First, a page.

In the future, we will cooperate with different international organisations and try our best to get funding for our research and projects. Also, we plan to offer Chinese youth, especially those who want to study abroad a chance to take part in our programmes in Africa. That could help them enrich their background knowledge for their academic applications and we charge them for our service. In the long run, we aim to provide services for Chinese enterprises in Africa through building partnerships and doing research, which takes years to happen, locally and internationally.

Did culture differences come in the way of business negotiation? How do you deal with the cultural differences when you run your programmes?

We are like a bridge between China and Africa, therefore it is impossible for us to avoid all these cultural differences between Chinese communities and African culture. Honestly we get misunderstandingS from both sides: Chinese thinks that we are on the side of the foreigners while African thinks that we speak for the Chinese government and try to benefit from them. I actually saw it coming and I was totally prepared for all these misunderstandings. It helps me stay positive and work hard to solve these problems. It is the only way to make the others understand more about what we are doing: be patient, make dialogue and communicate.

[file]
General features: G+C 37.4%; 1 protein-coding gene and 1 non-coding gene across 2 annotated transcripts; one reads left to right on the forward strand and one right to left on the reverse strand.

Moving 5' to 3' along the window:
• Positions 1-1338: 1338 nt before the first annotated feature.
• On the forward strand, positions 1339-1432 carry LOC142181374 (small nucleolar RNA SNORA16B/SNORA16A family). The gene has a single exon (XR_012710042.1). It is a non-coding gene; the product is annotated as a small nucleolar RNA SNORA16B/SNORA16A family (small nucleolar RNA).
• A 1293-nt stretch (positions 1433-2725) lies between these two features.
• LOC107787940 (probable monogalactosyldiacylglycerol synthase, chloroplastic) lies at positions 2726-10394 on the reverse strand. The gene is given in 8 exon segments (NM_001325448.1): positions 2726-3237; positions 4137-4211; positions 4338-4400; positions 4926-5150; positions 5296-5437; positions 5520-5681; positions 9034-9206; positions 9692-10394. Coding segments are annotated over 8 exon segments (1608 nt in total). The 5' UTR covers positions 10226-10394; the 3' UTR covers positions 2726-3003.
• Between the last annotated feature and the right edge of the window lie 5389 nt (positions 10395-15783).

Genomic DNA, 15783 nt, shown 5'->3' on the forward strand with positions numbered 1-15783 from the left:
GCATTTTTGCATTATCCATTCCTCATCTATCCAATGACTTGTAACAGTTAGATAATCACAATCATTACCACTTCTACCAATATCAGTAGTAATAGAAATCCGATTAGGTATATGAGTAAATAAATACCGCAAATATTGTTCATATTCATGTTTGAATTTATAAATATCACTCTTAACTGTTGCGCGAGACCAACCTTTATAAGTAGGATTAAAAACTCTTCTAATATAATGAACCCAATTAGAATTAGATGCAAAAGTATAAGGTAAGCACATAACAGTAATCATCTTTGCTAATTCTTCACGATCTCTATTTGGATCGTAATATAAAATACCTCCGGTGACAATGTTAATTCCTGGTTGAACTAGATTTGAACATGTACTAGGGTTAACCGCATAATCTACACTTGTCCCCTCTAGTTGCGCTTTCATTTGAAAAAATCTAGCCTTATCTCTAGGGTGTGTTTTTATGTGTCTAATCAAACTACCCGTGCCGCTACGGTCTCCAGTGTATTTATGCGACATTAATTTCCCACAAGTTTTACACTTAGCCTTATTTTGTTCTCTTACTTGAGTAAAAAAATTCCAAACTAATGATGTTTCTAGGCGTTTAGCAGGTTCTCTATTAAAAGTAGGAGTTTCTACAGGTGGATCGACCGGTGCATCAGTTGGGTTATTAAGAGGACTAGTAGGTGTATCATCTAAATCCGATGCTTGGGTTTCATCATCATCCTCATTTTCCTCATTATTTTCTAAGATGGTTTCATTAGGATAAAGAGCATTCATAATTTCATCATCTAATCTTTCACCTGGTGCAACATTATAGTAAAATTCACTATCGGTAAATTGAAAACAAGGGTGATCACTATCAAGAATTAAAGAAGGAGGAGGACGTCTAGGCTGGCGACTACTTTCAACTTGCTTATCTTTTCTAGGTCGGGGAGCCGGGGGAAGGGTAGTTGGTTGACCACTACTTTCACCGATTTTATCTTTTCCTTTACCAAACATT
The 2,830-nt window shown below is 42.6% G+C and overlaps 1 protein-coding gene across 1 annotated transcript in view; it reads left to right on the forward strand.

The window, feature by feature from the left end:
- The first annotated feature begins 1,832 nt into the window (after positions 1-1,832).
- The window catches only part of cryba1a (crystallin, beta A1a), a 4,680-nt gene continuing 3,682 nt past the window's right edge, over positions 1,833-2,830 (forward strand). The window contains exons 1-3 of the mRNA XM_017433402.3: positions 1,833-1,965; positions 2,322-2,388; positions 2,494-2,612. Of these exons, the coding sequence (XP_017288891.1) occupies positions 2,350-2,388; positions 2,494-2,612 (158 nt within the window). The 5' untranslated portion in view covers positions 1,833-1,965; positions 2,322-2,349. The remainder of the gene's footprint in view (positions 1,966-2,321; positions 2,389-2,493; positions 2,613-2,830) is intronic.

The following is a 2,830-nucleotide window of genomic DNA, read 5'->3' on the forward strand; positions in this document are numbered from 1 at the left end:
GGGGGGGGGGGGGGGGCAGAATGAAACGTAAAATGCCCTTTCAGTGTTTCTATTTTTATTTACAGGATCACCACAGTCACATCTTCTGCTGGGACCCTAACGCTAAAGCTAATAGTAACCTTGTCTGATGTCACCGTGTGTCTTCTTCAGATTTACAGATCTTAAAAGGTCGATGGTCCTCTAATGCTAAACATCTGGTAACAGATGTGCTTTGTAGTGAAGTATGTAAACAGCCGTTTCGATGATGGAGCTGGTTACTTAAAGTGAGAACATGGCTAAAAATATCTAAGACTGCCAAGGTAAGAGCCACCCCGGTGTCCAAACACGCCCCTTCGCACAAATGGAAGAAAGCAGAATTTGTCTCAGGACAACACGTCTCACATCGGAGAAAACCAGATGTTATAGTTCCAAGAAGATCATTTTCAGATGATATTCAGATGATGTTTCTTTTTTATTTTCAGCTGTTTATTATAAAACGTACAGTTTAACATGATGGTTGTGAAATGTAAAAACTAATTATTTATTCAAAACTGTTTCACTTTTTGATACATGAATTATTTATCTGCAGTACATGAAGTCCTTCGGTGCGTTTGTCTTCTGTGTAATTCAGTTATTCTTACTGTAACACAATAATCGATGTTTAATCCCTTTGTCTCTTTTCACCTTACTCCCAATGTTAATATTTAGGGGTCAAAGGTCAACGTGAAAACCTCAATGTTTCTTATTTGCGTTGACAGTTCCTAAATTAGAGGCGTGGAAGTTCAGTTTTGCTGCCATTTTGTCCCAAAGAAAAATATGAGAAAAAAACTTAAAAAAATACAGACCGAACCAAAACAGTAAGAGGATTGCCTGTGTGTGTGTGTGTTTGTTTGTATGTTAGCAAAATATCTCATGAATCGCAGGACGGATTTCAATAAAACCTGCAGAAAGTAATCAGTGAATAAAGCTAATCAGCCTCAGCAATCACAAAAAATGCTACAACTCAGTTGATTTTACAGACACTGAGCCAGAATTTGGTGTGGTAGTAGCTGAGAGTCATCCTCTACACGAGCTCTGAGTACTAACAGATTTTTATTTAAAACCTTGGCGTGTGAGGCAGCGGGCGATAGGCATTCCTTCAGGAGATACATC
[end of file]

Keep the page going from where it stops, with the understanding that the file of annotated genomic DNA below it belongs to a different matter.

What would you say is the most important element to be a successful entrepreneur?

Having a clear and long-term goal is the most important thing to me. It helps me to not stray from what I wanted to achieve from the beginning. At the same time, I feel that it is important to be nimble so that I can change my strategy at any time in order to meet my goals.